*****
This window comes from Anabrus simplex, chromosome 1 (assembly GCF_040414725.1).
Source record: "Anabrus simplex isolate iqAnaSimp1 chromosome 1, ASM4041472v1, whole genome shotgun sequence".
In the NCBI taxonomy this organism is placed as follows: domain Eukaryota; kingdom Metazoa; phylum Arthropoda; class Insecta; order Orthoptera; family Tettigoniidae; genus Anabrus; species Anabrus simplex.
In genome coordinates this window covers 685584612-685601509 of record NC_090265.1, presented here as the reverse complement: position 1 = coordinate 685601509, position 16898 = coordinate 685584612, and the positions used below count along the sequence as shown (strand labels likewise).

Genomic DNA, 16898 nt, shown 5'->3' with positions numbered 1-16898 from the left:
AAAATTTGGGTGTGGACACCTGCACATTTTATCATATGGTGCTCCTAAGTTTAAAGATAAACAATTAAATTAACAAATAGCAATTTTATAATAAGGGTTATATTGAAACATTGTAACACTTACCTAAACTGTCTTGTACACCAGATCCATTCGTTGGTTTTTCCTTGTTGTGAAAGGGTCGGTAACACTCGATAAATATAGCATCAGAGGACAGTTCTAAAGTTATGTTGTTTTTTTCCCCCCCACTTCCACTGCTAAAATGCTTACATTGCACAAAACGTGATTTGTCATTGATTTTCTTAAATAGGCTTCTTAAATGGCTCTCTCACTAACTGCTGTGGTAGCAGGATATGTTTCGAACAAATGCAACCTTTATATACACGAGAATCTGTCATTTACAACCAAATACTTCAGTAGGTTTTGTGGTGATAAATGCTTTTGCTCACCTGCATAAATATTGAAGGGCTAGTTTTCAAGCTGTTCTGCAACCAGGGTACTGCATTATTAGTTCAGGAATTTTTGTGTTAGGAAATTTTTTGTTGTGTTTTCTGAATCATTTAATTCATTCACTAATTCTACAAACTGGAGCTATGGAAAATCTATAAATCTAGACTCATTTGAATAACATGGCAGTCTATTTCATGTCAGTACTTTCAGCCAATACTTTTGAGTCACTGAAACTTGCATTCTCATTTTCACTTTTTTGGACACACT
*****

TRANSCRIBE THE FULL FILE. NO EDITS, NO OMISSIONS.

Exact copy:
This window comes from Anabrus simplex, chromosome 1 (assembly GCF_040414725.1).
Source record: "Anabrus simplex isolate iqAnaSimp1 chromosome 1, ASM4041472v1, whole genome shotgun sequence".
In the NCBI taxonomy this organism is placed as follows: domain Eukaryota; kingdom Metazoa; phylum Arthropoda; class Insecta; order Orthoptera; family Tettigoniidae; genus Anabrus; species Anabrus simplex.
In genome coordinates this window covers 685584612-685601509 of record NC_090265.1, presented here as the reverse complement: position 1 = coordinate 685601509, position 16898 = coordinate 685584612, and the positions used below count along the sequence as shown (strand labels likewise).

Genomic DNA, 16898 nt, shown 5'->3' with positions numbered 1-16898 from the left:
AAAATTTGGGTGTGGACACCTGCACATTTTATCATATGGTGCTCCTAAGTTTAAAGATAAACAATTAAATTAACAAATAGCAATTTTATAATAAGGGTTATATTGAAACATTGTAACACTTACCTAAACTGTCTTGTACACCAGATCCATTCGTTGGTTTTTCCTTGTTGTGAAAGGGTCGGTAACACTCGATAAATATAGCATCAGAGGACAGTTCTAAAGTTATGTTGTTTTTTTCCCCCCCACTTCCACTGCTAAAATGCTTACATTGCACAAAACGTGATTTGTCATTGATTTTCTTAAATAGGCTTCTTAAATGGCTCTCTCACTAACTGCTGTGGTAGCAGGATATGTTTCGAACAAATGCAACCTTTATATACACGAGAATCTGTCATTTACAACCAAATACTTCAGTAGGTTTTGTGGTGATAAATGCTTTTGCTCACCTGCATAAATATTGAAGGGCTAGTTTTCAAGCTGTTCTGCAACCAGGGTACTGCATTATTAGTTCAGGAATTTTTGTGTTAGGAAATTTTTTGTTGTGTTTTCTGAATCATTTAATTCATTCACTAATTCTACAAACTGGAGCTATGGAAAATCTATAAATCTAGACTCATTTGAATAACATGGCAGTCTATTTCATGTCAGTACTTTCAGCCAATACTTTTGAGTCACTGAAACTTGCATTCTCATTTTCACTTTTTTGGACACACT